An ambitious exploration of the making of the Victorian Age—and the Victorian mind—by a master historian.
Britain in the 1840s was a country wracked by poverty, unrest, and uncertainty; there were attempts to assassinate the queen and her prime minister; and the ruling class lived in fear of riot and revolution. By the 1880s it was a confident nation of progress and prosperity, transformed not just by industrialization but by new attitudes to politics, education, women, and the working class. That it should have changed so radically was very largely the work of an astonishingly dynamic and high-minded group of people—politicians and philanthropists, writers and thinkers—who in a matter of decades fundamentally remade the country, its institutions and its mindset, and laid the foundations for modern society.
High Minds explores this process of transformation as it traces the evolution of British democracy and shows how early laissez-faire attitudes to the fate of the less fortunate turned into campaigns to improve their lives and prospects. The narrative analyzes the birth of new attitudes in education, religion, and science. And High Minds shows how even such aesthetic issues as taste in architecture collided with broader debates about the direction that the country should take.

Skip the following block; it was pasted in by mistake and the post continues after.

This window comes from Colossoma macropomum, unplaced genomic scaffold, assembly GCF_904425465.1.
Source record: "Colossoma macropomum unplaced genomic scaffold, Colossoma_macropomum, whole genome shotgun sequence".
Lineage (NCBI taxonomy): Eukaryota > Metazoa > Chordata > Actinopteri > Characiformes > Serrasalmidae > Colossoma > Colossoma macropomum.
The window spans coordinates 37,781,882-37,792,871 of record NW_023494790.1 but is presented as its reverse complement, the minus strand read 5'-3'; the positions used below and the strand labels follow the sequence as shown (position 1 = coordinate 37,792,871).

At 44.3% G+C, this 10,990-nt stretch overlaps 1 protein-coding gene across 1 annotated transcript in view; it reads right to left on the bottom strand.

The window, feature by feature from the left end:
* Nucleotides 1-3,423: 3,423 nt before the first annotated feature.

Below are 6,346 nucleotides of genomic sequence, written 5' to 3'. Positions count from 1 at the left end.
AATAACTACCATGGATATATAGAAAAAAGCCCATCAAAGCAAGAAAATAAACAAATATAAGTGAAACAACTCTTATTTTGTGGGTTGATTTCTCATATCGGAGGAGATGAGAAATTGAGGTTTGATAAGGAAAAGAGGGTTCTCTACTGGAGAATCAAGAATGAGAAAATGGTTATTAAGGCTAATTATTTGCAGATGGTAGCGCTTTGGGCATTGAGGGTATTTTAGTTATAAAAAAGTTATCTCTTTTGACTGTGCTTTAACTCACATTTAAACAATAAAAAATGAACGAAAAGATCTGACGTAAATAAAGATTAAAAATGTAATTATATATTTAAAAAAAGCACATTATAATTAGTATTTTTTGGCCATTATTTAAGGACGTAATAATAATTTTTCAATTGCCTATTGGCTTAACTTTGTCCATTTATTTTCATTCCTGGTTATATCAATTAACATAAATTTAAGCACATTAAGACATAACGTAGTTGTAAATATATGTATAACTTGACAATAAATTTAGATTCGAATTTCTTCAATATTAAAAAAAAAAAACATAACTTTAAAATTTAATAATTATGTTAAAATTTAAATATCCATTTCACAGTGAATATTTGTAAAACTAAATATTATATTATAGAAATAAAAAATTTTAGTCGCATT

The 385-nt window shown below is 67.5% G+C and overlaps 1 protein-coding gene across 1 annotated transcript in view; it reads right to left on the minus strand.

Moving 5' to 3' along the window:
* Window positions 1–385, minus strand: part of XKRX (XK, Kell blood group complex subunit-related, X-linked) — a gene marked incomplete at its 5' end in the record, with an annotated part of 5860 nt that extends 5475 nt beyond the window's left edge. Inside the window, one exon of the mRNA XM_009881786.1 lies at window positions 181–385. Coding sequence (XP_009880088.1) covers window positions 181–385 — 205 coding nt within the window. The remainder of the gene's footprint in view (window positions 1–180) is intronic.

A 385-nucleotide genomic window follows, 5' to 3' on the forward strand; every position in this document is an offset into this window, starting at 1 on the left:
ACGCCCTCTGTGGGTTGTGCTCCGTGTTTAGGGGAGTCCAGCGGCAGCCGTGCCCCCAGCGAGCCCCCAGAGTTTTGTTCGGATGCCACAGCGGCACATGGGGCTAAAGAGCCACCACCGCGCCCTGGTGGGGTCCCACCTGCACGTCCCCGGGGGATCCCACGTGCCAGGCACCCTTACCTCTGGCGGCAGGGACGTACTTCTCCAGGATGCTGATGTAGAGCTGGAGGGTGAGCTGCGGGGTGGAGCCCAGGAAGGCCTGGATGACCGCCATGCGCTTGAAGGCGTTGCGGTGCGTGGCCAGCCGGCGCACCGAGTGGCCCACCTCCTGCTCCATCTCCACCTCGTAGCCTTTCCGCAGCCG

In the process, Simon Heffer looks at the lives and deeds of major politicians; at the intellectual arguments that raged among writers and thinkers such as Matthew Arnold, Thomas Carlyle, and Samuel Butler; and at the "great projects” of the age, from the Great Exhibition to the Albert Memorial. Drawing heavily on previously unpublished documents, he offers a superbly nuanced portrait into life in an extraordinary era, populated by extraordinary people—and show how the Victorians’ pursuit of perfection gave birth to the modern Britain we know today.